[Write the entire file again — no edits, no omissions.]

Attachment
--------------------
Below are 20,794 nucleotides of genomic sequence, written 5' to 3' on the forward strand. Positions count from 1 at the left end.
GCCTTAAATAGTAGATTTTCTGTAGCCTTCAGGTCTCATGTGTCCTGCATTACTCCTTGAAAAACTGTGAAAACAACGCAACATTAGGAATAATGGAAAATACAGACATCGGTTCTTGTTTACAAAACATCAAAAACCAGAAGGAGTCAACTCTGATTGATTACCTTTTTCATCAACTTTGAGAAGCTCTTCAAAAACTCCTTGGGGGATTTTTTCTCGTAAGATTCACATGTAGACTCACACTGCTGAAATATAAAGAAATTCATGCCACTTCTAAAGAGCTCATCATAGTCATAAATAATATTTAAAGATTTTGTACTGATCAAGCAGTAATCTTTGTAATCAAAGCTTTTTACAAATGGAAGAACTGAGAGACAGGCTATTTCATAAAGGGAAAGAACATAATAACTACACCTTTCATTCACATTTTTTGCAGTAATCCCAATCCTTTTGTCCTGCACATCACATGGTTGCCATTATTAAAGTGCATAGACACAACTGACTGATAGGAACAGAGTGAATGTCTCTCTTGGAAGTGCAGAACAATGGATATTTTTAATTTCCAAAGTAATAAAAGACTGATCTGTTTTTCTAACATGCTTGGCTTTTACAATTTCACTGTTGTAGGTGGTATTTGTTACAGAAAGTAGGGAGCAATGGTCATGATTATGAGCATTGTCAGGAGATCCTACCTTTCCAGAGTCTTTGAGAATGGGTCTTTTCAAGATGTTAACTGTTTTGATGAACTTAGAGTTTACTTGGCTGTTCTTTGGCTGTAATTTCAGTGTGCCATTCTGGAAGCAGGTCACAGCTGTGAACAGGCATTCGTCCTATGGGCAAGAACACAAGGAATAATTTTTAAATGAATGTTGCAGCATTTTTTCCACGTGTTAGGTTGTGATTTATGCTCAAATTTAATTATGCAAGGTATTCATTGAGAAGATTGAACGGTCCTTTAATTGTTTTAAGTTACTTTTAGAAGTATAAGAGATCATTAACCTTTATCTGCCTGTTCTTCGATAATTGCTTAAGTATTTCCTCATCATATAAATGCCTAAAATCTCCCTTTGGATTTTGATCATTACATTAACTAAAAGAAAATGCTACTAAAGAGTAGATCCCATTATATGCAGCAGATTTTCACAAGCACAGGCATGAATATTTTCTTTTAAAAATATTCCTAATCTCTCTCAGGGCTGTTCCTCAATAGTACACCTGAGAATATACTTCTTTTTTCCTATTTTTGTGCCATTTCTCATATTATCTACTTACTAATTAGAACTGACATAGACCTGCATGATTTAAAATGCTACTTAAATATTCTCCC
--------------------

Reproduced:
Below are 20,794 nucleotides of genomic sequence, written 5' to 3' on the forward strand. Positions count from 1 at the left end.
GCCTTAAATAGTAGATTTTCTGTAGCCTTCAGGTCTCATGTGTCCTGCATTACTCCTTGAAAAACTGTGAAAACAACGCAACATTAGGAATAATGGAAAATACAGACATCGGTTCTTGTTTACAAAACATCAAAAACCAGAAGGAGTCAACTCTGATTGATTACCTTTTTCATCAACTTTGAGAAGCTCTTCAAAAACTCCTTGGGGGATTTTTTCTCGTAAGATTCACATGTAGACTCACACTGCTGAAATATAAAGAAATTCATGCCACTTCTAAAGAGCTCATCATAGTCATAAATAATATTTAAAGATTTTGTACTGATCAAGCAGTAATCTTTGTAATCAAAGCTTTTTACAAATGGAAGAACTGAGAGACAGGCTATTTCATAAAGGGAAAGAACATAATAACTACACCTTTCATTCACATTTTTTGCAGTAATCCCAATCCTTTTGTCCTGCACATCACATGGTTGCCATTATTAAAGTGCATAGACACAACTGACTGATAGGAACAGAGTGAATGTCTCTCTTGGAAGTGCAGAACAATGGATATTTTTAATTTCCAAAGTAATAAAAGACTGATCTGTTTTTCTAACATGCTTGGCTTTTACAATTTCACTGTTGTAGGTGGTATTTGTTACAGAAAGTAGGGAGCAATGGTCATGATTATGAGCATTGTCAGGAGATCCTACCTTTCCAGAGTCTTTGAGAATGGGTCTTTTCAAGATGTTAACTGTTTTGATGAACTTAGAGTTTACTTGGCTGTTCTTTGGCTGTAATTTCAGTGTGCCATTCTGGAAGCAGGTCACAGCTGTGAACAGGCATTCGTCCTATGGGCAAGAACACAAGGAATAATTTTTAAATGAATGTTGCAGCATTTTTTCCACGTGTTAGGTTGTGATTTATGCTCAAATTTAATTATGCAAGGTATTCATTGAGAAGATTGAACGGTCCTTTAATTGTTTTAAGTTACTTTTAGAAGTATAAGAGATCATTAACCTTTATCTGCCTGTTCTTCGATAATTGCTTAAGTATTTCCTCATCATATAAATGCCTAAAATCTCCCTTTGGATTTTGATCATTACATTAACTAAAAGAAAATGCTACTAAAGAGTAGATCCCATTATATGCAGCAGATTTTCACAAGCACAGGCATGAATATTTTCTTTTAAAAATATTCCTAATCTCTCTCAGGGCTGTTCCTCAATAGTACACCTGAGAATATACTTCTTTTTTCCTATTTTTGTGCCATTTCTCATATTATCTACTTACTAATTAGAACTGACATAGACCTGCATGATTTAAAATGCTACTTAAATATTCTCCC